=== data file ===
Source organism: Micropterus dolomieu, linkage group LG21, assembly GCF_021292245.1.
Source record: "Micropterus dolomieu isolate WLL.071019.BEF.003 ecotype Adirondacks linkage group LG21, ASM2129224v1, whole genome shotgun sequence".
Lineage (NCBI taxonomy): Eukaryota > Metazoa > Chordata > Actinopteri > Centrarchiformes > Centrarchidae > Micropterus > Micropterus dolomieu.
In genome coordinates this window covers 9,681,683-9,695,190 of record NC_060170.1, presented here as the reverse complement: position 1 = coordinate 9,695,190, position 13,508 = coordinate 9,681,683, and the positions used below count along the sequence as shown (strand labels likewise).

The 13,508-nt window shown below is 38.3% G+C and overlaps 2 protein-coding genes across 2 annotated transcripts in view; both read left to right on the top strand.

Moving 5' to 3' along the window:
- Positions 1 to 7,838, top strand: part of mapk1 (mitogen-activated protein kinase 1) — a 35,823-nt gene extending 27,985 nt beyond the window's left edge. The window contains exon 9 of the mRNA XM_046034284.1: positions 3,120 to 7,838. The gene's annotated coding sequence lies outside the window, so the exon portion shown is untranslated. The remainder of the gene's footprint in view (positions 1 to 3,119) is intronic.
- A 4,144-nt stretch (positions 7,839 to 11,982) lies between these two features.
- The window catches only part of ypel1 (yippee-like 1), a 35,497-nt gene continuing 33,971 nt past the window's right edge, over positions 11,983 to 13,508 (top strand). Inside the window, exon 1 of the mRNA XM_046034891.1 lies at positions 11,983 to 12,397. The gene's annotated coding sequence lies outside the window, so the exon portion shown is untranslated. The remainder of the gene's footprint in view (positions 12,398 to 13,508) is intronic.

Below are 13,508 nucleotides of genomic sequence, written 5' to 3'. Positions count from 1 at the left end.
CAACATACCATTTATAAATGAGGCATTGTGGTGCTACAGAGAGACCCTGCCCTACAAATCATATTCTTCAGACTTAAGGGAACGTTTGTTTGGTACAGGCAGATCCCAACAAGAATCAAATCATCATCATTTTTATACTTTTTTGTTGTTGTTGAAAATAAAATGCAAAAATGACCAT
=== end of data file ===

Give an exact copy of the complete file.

Source organism: Micropterus dolomieu, linkage group LG21, assembly GCF_021292245.1.
Source record: "Micropterus dolomieu isolate WLL.071019.BEF.003 ecotype Adirondacks linkage group LG21, ASM2129224v1, whole genome shotgun sequence".
Lineage (NCBI taxonomy): Eukaryota > Metazoa > Chordata > Actinopteri > Centrarchiformes > Centrarchidae > Micropterus > Micropterus dolomieu.
In genome coordinates this window covers 9,681,683-9,695,190 of record NC_060170.1, presented here as the reverse complement: position 1 = coordinate 9,695,190, position 13,508 = coordinate 9,681,683, and the positions used below count along the sequence as shown (strand labels likewise).

The 13,508-nt window shown below is 38.3% G+C and overlaps 2 protein-coding genes across 2 annotated transcripts in view; both read left to right on the top strand.

Moving 5' to 3' along the window:
- Positions 1 to 7,838, top strand: part of mapk1 (mitogen-activated protein kinase 1) — a 35,823-nt gene extending 27,985 nt beyond the window's left edge. The window contains exon 9 of the mRNA XM_046034284.1: positions 3,120 to 7,838. The gene's annotated coding sequence lies outside the window, so the exon portion shown is untranslated. The remainder of the gene's footprint in view (positions 1 to 3,119) is intronic.
- A 4,144-nt stretch (positions 7,839 to 11,982) lies between these two features.
- The window catches only part of ypel1 (yippee-like 1), a 35,497-nt gene continuing 33,971 nt past the window's right edge, over positions 11,983 to 13,508 (top strand). Inside the window, exon 1 of the mRNA XM_046034891.1 lies at positions 11,983 to 12,397. The gene's annotated coding sequence lies outside the window, so the exon portion shown is untranslated. The remainder of the gene's footprint in view (positions 12,398 to 13,508) is intronic.

Below are 13,508 nucleotides of genomic sequence, written 5' to 3'. Positions count from 1 at the left end.
CAACATACCATTTATAAATGAGGCATTGTGGTGCTACAGAGAGACCCTGCCCTACAAATCATATTCTTCAGACTTAAGGGAACGTTTGTTTGGTACAGGCAGATCCCAACAAGAATCAAATCATCATCATTTTTATACTTTTTTGTTGTTGTTGAAAATAAAATGCAAAAATGACCAT